I am pleased to continue the “Teaching with H-Latam’s Research Corner Blog” series with Part II of the posts on the Archivo General de Puerto Rico. If you have not read Part I, click here. I am also looking for more graduate students who have recently used archival materials, whether in person or online. This is a great way to provide advice for future patrons and to get an early publication on your CV. With that said, I welcome entries from scholars at all stages of their careers (or archivists/librarians) who would like to contribute to the greater good. Please email me at firstname.lastname@example.org or fill out this Google Form to express your interest in blogging.
Rosa Cordero is a Ph.D. student of Latin American and Caribbean History at Rutgers University. Before starting grad school, she was a Mellon Mays Undergraduate Fellow and member of the University of Puerto Rico-Río Piedras campus’s Honors Program. It was during her time as an undergraduate that she completed her honors thesis titled “Negotiating Power: Women, Sexual Violence, and the Law During Puerto Rico’s Colonial Transition (1880-1920).” Her current project expands on her previous work while focusing on rural, black, and working-class intimacies, kinship, and personhood during late-nineteenth and early-twentieth-century Puerto Rico. Research undertaken for this project informs this post.
Pandemic Realities: In-Person Research at the Archivo General de Puerto Rico under COVID. Phase 2: Entering the Archive
In the first part of my two-part blog series, I detailed all the preliminary steps one needs to take before being granted physical access to the Archivo General de Puerto Rico (AGPR). For this second part, I will explain what happens once that access has been granted.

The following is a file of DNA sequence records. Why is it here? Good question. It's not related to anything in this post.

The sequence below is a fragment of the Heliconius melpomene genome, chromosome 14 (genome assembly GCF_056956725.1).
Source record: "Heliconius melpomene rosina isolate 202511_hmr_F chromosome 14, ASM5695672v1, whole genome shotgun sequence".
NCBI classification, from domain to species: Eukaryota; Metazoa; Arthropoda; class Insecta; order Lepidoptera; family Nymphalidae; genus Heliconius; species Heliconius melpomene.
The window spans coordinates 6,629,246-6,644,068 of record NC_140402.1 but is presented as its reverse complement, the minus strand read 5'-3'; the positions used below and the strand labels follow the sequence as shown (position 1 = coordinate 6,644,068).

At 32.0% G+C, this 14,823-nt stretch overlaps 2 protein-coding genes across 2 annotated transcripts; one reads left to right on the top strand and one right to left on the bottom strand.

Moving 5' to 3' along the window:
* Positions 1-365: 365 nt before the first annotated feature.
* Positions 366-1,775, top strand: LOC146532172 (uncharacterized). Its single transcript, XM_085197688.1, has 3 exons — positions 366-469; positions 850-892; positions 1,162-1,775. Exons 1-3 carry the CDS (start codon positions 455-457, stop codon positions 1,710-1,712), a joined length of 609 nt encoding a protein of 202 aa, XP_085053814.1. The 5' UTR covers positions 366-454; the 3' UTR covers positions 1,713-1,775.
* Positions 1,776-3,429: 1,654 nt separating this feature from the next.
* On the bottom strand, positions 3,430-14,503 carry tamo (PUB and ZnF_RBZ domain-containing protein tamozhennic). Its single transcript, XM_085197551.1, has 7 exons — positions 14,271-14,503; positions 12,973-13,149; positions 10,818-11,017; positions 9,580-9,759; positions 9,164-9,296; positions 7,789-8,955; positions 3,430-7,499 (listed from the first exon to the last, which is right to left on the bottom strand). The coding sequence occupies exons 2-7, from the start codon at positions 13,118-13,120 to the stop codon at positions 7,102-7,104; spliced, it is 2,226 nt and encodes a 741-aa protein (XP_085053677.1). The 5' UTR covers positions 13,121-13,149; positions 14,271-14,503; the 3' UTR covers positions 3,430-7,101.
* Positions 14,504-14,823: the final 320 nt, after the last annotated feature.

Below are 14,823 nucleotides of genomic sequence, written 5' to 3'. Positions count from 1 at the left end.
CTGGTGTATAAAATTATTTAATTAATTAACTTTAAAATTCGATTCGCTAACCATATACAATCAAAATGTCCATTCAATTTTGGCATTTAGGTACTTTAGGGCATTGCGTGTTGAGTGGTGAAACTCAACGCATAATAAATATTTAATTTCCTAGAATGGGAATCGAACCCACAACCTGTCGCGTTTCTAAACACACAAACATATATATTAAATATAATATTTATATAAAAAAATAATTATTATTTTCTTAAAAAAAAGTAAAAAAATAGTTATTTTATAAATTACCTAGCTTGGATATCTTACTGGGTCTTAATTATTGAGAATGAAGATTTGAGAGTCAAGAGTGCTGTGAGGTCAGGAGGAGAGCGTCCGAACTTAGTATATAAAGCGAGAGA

If there is a time slot available, the archivist will contact you and you will receive an automatic booking confirmation (see Figure 1). The system will send you a reminder the day before your visit with the rules of operation. If you cannot make it to the appointment, let the archivist know by sending an email. This will allow another researcher the opportunity to take your spot.
Figure 1: Booking confirmation for December 21, 2021, Archivo General de Puerto Rico.
The archive is open from 9 am-4 pm. Make sure to go as early as possible so you can take full advantage of the day. You are allowed to stay until closing time. Before going to the archive, please make sure to bring a mask, an ID, and a camera (it can be the one on your phone) for taking pictures of the documentation. You will also need your computer or a notebook and pencil depending on your preferred method for notetaking. Once you have reached the archive (located here), put on your face mask, and enter its glass doors (see Figure 2). You will see to your right an apparatus that simultaneously takes your temperature and sanitizes your hands with hand sanitizer. Use it to ensure everyone’s safety and to be allowed access to the building.
Figure 2: AGPR’s entrance. Picture generously provided by Victoria Soto Estremera.
After sanitizing your hands, you will approach the reception desk located in the left-hand corner. Behind the desk, there will be a security person making sure that you sign the registration sheet. After you write down your name, the date of your visit, and the reason for your visit, you will hand in your ID (preferably a license) in exchange for a key to a locker. Food, backpacks, purses, or small pouches are not allowed in the room where visitors sit down to handle the documentation. The lockers are behind the grand staircase located in the center of the archive’s lobby. Walk towards them and store your things. The only items left in your hands should be your computer or notebook, your phone or camera, and the chargers of your devices.